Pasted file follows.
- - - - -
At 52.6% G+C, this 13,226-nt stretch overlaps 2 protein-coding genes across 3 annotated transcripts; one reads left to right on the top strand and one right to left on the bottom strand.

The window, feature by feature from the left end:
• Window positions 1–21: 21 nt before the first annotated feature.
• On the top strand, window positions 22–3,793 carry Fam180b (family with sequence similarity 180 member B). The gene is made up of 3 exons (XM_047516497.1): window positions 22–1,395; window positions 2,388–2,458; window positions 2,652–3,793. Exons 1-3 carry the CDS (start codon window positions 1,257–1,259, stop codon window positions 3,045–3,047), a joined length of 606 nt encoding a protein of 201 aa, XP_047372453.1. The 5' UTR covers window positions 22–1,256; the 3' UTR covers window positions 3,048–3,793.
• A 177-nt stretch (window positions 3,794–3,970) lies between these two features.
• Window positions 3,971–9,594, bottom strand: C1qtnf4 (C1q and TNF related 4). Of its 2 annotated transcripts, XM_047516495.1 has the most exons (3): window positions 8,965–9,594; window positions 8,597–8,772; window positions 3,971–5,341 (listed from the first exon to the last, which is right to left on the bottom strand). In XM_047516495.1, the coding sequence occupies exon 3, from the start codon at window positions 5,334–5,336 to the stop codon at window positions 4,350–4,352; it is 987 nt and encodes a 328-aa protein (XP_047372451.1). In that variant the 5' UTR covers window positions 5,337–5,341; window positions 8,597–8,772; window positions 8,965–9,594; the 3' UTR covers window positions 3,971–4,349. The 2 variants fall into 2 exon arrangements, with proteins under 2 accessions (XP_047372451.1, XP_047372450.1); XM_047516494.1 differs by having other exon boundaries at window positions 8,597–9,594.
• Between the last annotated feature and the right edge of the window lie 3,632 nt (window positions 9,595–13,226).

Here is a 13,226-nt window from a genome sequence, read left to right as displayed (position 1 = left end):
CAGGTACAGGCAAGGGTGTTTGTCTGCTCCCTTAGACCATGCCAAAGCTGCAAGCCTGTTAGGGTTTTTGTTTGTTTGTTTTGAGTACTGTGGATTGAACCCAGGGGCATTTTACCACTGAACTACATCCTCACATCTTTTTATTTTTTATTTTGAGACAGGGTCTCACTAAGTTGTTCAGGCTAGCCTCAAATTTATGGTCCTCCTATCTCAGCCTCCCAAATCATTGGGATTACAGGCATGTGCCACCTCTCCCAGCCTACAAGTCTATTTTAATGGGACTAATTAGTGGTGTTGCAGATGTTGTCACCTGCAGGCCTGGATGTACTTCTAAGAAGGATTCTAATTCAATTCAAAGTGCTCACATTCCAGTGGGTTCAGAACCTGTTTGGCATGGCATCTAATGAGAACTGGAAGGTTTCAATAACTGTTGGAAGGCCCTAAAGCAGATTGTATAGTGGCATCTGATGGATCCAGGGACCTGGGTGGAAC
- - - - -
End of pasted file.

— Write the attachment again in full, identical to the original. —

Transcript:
At 52.6% G+C, this 13,226-nt stretch overlaps 2 protein-coding genes across 3 annotated transcripts; one reads left to right on the top strand and one right to left on the bottom strand.

The window, feature by feature from the left end:
• Window positions 1–21: 21 nt before the first annotated feature.
• On the top strand, window positions 22–3,793 carry Fam180b (family with sequence similarity 180 member B). The gene is made up of 3 exons (XM_047516497.1): window positions 22–1,395; window positions 2,388–2,458; window positions 2,652–3,793. Exons 1-3 carry the CDS (start codon window positions 1,257–1,259, stop codon window positions 3,045–3,047), a joined length of 606 nt encoding a protein of 201 aa, XP_047372453.1. The 5' UTR covers window positions 22–1,256; the 3' UTR covers window positions 3,048–3,793.
• A 177-nt stretch (window positions 3,794–3,970) lies between these two features.
• Window positions 3,971–9,594, bottom strand: C1qtnf4 (C1q and TNF related 4). Of its 2 annotated transcripts, XM_047516495.1 has the most exons (3): window positions 8,965–9,594; window positions 8,597–8,772; window positions 3,971–5,341 (listed from the first exon to the last, which is right to left on the bottom strand). In XM_047516495.1, the coding sequence occupies exon 3, from the start codon at window positions 5,334–5,336 to the stop codon at window positions 4,350–4,352; it is 987 nt and encodes a 328-aa protein (XP_047372451.1). In that variant the 5' UTR covers window positions 5,337–5,341; window positions 8,597–8,772; window positions 8,965–9,594; the 3' UTR covers window positions 3,971–4,349. The 2 variants fall into 2 exon arrangements, with proteins under 2 accessions (XP_047372451.1, XP_047372450.1); XM_047516494.1 differs by having other exon boundaries at window positions 8,597–9,594.
• Between the last annotated feature and the right edge of the window lie 3,632 nt (window positions 9,595–13,226).

Here is a 13,226-nt window from a genome sequence, read left to right as displayed (position 1 = left end):
CAGGTACAGGCAAGGGTGTTTGTCTGCTCCCTTAGACCATGCCAAAGCTGCAAGCCTGTTAGGGTTTTTGTTTGTTTGTTTTGAGTACTGTGGATTGAACCCAGGGGCATTTTACCACTGAACTACATCCTCACATCTTTTTATTTTTTATTTTGAGACAGGGTCTCACTAAGTTGTTCAGGCTAGCCTCAAATTTATGGTCCTCCTATCTCAGCCTCCCAAATCATTGGGATTACAGGCATGTGCCACCTCTCCCAGCCTACAAGTCTATTTTAATGGGACTAATTAGTGGTGTTGCAGATGTTGTCACCTGCAGGCCTGGATGTACTTCTAAGAAGGATTCTAATTCAATTCAAAGTGCTCACATTCCAGTGGGTTCAGAACCTGTTTGGCATGGCATCTAATGAGAACTGGAAGGTTTCAATAACTGTTGGAAGGCCCTAAAGCAGATTGTATAGTGGCATCTGATGGATCCAGGGACCTGGGTGGAAC